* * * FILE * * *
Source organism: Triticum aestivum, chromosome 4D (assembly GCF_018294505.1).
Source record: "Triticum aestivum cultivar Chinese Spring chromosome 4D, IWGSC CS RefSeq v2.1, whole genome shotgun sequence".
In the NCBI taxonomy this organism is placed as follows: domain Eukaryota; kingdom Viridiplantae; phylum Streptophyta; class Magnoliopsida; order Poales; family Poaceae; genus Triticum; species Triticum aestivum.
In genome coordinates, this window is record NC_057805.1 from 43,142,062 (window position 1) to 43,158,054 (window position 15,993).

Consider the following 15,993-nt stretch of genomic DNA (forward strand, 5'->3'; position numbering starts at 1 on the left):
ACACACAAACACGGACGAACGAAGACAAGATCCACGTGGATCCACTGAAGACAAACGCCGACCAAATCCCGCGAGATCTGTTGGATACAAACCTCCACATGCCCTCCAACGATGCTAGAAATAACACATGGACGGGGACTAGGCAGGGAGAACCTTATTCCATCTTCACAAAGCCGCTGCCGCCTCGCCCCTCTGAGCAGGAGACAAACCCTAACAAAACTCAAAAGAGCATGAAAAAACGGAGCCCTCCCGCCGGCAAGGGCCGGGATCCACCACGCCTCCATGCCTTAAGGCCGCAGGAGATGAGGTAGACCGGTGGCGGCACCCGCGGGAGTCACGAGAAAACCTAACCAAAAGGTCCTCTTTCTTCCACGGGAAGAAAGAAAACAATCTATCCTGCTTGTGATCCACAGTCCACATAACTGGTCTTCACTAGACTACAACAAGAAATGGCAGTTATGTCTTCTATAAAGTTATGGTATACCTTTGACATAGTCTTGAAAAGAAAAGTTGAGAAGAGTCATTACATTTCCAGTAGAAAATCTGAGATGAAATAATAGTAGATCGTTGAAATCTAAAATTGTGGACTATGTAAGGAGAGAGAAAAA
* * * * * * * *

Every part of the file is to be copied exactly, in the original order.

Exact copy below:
Source organism: Triticum aestivum, chromosome 4D (assembly GCF_018294505.1).
Source record: "Triticum aestivum cultivar Chinese Spring chromosome 4D, IWGSC CS RefSeq v2.1, whole genome shotgun sequence".
In the NCBI taxonomy this organism is placed as follows: domain Eukaryota; kingdom Viridiplantae; phylum Streptophyta; class Magnoliopsida; order Poales; family Poaceae; genus Triticum; species Triticum aestivum.
In genome coordinates, this window is record NC_057805.1 from 43,142,062 (window position 1) to 43,158,054 (window position 15,993).

Consider the following 15,993-nt stretch of genomic DNA (forward strand, 5'->3'; position numbering starts at 1 on the left):
ACACACAAACACGGACGAACGAAGACAAGATCCACGTGGATCCACTGAAGACAAACGCCGACCAAATCCCGCGAGATCTGTTGGATACAAACCTCCACATGCCCTCCAACGATGCTAGAAATAACACATGGACGGGGACTAGGCAGGGAGAACCTTATTCCATCTTCACAAAGCCGCTGCCGCCTCGCCCCTCTGAGCAGGAGACAAACCCTAACAAAACTCAAAAGAGCATGAAAAAACGGAGCCCTCCCGCCGGCAAGGGCCGGGATCCACCACGCCTCCATGCCTTAAGGCCGCAGGAGATGAGGTAGACCGGTGGCGGCACCCGCGGGAGTCACGAGAAAACCTAACCAAAAGGTCCTCTTTCTTCCACGGGAAGAAAGAAAACAATCTATCCTGCTTGTGATCCACAGTCCACATAACTGGTCTTCACTAGACTACAACAAGAAATGGCAGTTATGTCTTCTATAAAGTTATGGTATACCTTTGACATAGTCTTGAAAAGAAAAGTTGAGAAGAGTCATTACATTTCCAGTAGAAAATCTGAGATGAAATAATAGTAGATCGTTGAAATCTAAAATTGTGGACTATGTAAGGAGAGAGAAAAA